With the Trump Administration’s $1 trillion infrastructure plan unveiled in June followed by the Biden Camp’s proposed $2 Trillion Infrastructure and Energy Plan and accompanied by calls from other governments around the world for increased spending on infrastructure, in part as a response to the economic challenges of the Covid pandemic, investors and technology companies are fueling a wave of fresh investment and development of solutions catering specifically to the unique needs of the sector.
Arguably, the Infrastructure Sector has been overlooked compared to the Building Sector when it comes to the development of technology solutions, despite the fact that nonbuilding projects, such as bridges, roads, power generation and distribution, water, communications and waste handling projects comprise roughly 30 percent of the market. According to US Census Data, the United States “put in place” a seasonally adjusted $1.3 Trillion worth of Construction on an annualized basis through May 2020. Of this total, more than $400 billion likely represents “non building” projects, where design was led by engineering firms as opposed to architects. It is a big segment of the market.
So while companies that arose mostly via the residential or commercial building side of the industry like Katerra, View, BuildingConnected, PROCORE, HonestBuildings, and Plangrid have grabbed headlines in recent years for investment dollars garnered, interest is now clearly turning to this “non-building” sector as an important area of opportunity. Here are three of the topic areas we are specifically exploring:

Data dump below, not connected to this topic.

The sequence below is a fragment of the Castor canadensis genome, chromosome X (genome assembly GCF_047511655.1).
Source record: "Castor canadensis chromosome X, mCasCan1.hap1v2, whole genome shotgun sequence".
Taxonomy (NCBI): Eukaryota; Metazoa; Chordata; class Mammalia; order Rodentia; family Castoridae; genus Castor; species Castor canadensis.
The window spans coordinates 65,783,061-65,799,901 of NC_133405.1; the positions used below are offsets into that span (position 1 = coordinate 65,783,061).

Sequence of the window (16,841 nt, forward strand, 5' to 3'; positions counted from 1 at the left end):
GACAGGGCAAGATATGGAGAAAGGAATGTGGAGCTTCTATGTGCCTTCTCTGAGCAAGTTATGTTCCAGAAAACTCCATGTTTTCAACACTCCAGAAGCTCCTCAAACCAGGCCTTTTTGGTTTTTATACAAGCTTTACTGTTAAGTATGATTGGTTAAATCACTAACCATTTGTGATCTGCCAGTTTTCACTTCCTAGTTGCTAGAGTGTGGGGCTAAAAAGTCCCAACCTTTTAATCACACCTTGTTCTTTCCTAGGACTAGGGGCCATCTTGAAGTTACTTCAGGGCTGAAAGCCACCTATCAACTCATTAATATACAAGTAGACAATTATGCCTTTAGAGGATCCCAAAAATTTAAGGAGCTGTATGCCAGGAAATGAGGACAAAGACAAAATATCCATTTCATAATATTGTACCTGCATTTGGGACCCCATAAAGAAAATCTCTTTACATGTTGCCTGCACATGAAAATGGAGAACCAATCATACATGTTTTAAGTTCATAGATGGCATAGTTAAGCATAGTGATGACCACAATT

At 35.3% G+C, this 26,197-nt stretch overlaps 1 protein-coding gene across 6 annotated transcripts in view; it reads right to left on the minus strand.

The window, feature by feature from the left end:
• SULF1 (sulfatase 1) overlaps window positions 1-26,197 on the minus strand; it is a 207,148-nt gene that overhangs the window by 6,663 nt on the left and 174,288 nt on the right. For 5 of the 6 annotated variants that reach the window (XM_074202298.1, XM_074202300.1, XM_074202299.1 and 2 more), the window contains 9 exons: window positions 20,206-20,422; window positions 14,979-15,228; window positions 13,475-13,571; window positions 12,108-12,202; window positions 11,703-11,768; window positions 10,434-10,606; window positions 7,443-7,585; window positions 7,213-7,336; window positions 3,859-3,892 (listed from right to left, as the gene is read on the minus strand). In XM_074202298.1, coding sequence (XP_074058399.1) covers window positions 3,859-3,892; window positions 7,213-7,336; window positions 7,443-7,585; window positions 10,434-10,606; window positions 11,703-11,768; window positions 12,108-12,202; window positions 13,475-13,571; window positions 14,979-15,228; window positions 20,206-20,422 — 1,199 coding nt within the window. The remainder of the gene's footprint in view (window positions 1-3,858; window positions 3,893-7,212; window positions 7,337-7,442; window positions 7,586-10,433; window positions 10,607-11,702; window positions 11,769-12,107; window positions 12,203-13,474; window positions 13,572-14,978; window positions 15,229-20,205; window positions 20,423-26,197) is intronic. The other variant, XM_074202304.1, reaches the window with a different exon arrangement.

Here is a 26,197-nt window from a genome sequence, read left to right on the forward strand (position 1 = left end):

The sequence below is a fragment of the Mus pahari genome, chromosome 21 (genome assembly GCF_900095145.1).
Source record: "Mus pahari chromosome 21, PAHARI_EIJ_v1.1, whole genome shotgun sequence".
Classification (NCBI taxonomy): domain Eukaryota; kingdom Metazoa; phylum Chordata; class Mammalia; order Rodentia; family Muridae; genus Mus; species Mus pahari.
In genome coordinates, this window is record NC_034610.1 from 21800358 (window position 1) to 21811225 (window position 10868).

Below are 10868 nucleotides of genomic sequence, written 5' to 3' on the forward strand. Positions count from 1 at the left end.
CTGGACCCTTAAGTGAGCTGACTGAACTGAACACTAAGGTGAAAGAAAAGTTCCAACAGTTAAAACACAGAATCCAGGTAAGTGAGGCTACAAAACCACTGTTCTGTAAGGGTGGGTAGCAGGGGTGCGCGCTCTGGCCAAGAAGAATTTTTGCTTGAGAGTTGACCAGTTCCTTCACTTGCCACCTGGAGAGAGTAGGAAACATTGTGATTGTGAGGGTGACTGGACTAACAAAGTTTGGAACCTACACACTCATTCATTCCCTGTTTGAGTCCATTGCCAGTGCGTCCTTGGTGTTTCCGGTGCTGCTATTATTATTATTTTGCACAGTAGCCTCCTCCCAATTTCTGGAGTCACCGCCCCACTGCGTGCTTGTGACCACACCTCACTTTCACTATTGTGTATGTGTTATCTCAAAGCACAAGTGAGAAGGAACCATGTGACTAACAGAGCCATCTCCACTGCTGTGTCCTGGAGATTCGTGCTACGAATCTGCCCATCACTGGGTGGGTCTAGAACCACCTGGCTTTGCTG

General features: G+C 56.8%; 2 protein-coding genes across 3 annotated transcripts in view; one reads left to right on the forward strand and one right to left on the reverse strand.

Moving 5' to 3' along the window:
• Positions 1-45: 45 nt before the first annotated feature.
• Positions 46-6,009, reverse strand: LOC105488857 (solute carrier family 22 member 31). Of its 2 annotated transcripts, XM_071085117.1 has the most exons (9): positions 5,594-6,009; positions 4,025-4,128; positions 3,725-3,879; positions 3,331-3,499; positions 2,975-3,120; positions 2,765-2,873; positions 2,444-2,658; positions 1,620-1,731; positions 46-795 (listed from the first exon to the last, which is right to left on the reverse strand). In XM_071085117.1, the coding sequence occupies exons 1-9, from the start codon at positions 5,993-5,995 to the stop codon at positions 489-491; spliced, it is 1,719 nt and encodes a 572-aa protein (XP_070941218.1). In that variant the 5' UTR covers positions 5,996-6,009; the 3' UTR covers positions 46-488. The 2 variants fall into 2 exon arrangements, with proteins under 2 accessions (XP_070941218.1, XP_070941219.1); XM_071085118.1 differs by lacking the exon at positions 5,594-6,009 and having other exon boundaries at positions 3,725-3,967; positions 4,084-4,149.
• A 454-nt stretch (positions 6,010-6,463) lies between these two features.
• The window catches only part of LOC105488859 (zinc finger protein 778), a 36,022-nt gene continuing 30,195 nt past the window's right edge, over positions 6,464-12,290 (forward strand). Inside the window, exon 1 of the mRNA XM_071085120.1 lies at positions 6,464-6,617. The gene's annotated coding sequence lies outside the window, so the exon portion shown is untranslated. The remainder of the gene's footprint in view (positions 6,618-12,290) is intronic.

Major Players Like Bentley and Autodesk Push Deeper Into Heavy Civil Project Management Systems, While Emerging Players Are Also Finding Inroads.
Bentley Systems, historically a leader in the infrastructure planning arena, has beefed up its offerings with the acquisition of voice-based project management pioneer, Notevault, and with a commitment to 4D Scheduling, stemming from it acquisition of synchro software (4D/5D Construction Now for Heavy Civil Projects Too). Moves like Bentley’s, helping connect models to schedules and estimates.
Meanwhile, Autodesk, has stepped up its own investment in the sector, unveiling a slew of new features tying its newly branded Autodesk Construction Cloud applications with is Autodesk Civil 3D Software.
While the major players in tech square off in the sector, emerging start ups are garnering their own impressive investment hauls. Earlier this year Headlight, an image-based project management system for road construction announced a $25 million raise. Headlight is relying on a photo-based approach to inspections to differentiate itself in the sector. Meanwhile, companies like Clue are representative of a wave of project management apps that rely on a combination of telematics and AI to connect people, equipment, and other assets on a jobsite and integrate information from those sources with digital conversations and other communications to tell a robust, real-time story about what is happening on the job.Click here to see our 2020 Infrastructure Tech List Outlining Eight Topics Relating to Infrastructure
Drones Continue to Find Diverse Applications in Heavy Civil Projects and Are Almost Table Stakes.